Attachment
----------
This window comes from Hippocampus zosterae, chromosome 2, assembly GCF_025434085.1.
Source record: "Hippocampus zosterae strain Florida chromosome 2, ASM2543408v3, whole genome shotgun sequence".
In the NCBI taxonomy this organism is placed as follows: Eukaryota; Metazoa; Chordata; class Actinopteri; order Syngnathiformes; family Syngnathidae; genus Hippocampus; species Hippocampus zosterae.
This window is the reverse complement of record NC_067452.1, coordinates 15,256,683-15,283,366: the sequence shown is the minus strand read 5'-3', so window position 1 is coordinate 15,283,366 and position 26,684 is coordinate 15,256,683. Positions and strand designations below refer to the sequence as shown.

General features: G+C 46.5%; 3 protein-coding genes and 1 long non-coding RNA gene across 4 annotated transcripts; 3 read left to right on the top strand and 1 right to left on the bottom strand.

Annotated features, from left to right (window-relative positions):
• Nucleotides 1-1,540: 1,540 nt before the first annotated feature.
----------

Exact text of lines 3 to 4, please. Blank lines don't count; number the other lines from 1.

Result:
In the NCBI taxonomy this organism is placed as follows: Eukaryota; Metazoa; Chordata; class Actinopteri; order Syngnathiformes; family Syngnathidae; genus Hippocampus; species Hippocampus zosterae.
This window is the reverse complement of record NC_067452.1, coordinates 15,256,683-15,283,366: the sequence shown is the minus strand read 5'-3', so window position 1 is coordinate 15,283,366 and position 26,684 is coordinate 15,256,683. Positions and strand designations below refer to the sequence as shown.